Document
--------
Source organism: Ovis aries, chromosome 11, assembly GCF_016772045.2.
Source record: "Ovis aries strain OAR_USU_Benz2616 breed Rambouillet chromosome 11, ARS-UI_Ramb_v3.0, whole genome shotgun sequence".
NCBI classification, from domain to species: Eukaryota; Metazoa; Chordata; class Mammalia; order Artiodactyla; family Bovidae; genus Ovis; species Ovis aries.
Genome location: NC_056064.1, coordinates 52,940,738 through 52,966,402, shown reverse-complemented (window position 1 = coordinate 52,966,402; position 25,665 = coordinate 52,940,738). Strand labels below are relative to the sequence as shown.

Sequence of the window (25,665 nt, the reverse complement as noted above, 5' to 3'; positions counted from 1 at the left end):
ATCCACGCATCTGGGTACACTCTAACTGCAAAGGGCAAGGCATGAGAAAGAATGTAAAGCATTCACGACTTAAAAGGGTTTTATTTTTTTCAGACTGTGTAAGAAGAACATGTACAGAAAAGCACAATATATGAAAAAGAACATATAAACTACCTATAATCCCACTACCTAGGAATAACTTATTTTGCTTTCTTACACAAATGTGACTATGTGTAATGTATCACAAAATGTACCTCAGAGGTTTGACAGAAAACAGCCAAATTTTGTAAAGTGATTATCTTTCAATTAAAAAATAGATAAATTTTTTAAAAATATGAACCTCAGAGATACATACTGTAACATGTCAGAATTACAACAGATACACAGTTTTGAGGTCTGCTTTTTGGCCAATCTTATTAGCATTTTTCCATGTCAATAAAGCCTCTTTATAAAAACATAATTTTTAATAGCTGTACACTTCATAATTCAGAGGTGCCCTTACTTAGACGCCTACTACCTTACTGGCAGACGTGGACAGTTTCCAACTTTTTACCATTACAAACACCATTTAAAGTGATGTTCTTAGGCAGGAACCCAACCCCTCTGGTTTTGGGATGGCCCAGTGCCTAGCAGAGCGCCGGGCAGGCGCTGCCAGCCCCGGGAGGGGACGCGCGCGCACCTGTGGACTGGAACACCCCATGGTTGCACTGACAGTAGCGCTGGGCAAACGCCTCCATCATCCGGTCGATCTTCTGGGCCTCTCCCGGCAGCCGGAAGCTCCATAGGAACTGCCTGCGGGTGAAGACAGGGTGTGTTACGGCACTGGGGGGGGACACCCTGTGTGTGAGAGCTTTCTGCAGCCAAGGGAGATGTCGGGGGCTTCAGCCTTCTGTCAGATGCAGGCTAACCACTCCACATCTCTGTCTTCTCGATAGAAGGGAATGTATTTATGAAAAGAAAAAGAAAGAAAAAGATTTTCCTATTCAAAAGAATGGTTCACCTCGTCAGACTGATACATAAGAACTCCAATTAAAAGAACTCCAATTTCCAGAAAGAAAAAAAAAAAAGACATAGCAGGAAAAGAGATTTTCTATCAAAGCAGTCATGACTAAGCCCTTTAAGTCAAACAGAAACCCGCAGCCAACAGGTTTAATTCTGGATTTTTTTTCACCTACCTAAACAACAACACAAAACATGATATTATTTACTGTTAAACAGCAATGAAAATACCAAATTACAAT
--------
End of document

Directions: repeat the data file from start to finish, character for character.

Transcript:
Source organism: Ovis aries, chromosome 11, assembly GCF_016772045.2.
Source record: "Ovis aries strain OAR_USU_Benz2616 breed Rambouillet chromosome 11, ARS-UI_Ramb_v3.0, whole genome shotgun sequence".
NCBI classification, from domain to species: Eukaryota; Metazoa; Chordata; class Mammalia; order Artiodactyla; family Bovidae; genus Ovis; species Ovis aries.
Genome location: NC_056064.1, coordinates 52,940,738 through 52,966,402, shown reverse-complemented (window position 1 = coordinate 52,966,402; position 25,665 = coordinate 52,940,738). Strand labels below are relative to the sequence as shown.

Sequence of the window (25,665 nt, the reverse complement as noted above, 5' to 3'; positions counted from 1 at the left end):
ATCCACGCATCTGGGTACACTCTAACTGCAAAGGGCAAGGCATGAGAAAGAATGTAAAGCATTCACGACTTAAAAGGGTTTTATTTTTTTCAGACTGTGTAAGAAGAACATGTACAGAAAAGCACAATATATGAAAAAGAACATATAAACTACCTATAATCCCACTACCTAGGAATAACTTATTTTGCTTTCTTACACAAATGTGACTATGTGTAATGTATCACAAAATGTACCTCAGAGGTTTGACAGAAAACAGCCAAATTTTGTAAAGTGATTATCTTTCAATTAAAAAATAGATAAATTTTTTAAAAATATGAACCTCAGAGATACATACTGTAACATGTCAGAATTACAACAGATACACAGTTTTGAGGTCTGCTTTTTGGCCAATCTTATTAGCATTTTTCCATGTCAATAAAGCCTCTTTATAAAAACATAATTTTTAATAGCTGTACACTTCATAATTCAGAGGTGCCCTTACTTAGACGCCTACTACCTTACTGGCAGACGTGGACAGTTTCCAACTTTTTACCATTACAAACACCATTTAAAGTGATGTTCTTAGGCAGGAACCCAACCCCTCTGGTTTTGGGATGGCCCAGTGCCTAGCAGAGCGCCGGGCAGGCGCTGCCAGCCCCGGGAGGGGACGCGCGCGCACCTGTGGACTGGAACACCCCATGGTTGCACTGACAGTAGCGCTGGGCAAACGCCTCCATCATCCGGTCGATCTTCTGGGCCTCTCCCGGCAGCCGGAAGCTCCATAGGAACTGCCTGCGGGTGAAGACAGGGTGTGTTACGGCACTGGGGGGGGACACCCTGTGTGTGAGAGCTTTCTGCAGCCAAGGGAGATGTCGGGGGCTTCAGCCTTCTGTCAGATGCAGGCTAACCACTCCACATCTCTGTCTTCTCGATAGAAGGGAATGTATTTATGAAAAGAAAAAGAAAGAAAAAGATTTTCCTATTCAAAAGAATGGTTCACCTCGTCAGACTGATACATAAGAACTCCAATTAAAAGAACTCCAATTTCCAGAAAGAAAAAAAAAAAAGACATAGCAGGAAAAGAGATTTTCTATCAAAGCAGTCATGACTAAGCCCTTTAAGTCAAACAGAAACCCGCAGCCAACAGGTTTAATTCTGGATTTTTTTTCACCTACCTAAACAACAACACAAAACATGATATTATTTACTGTTAAACAGCAATGAAAATACCAAATTACAAT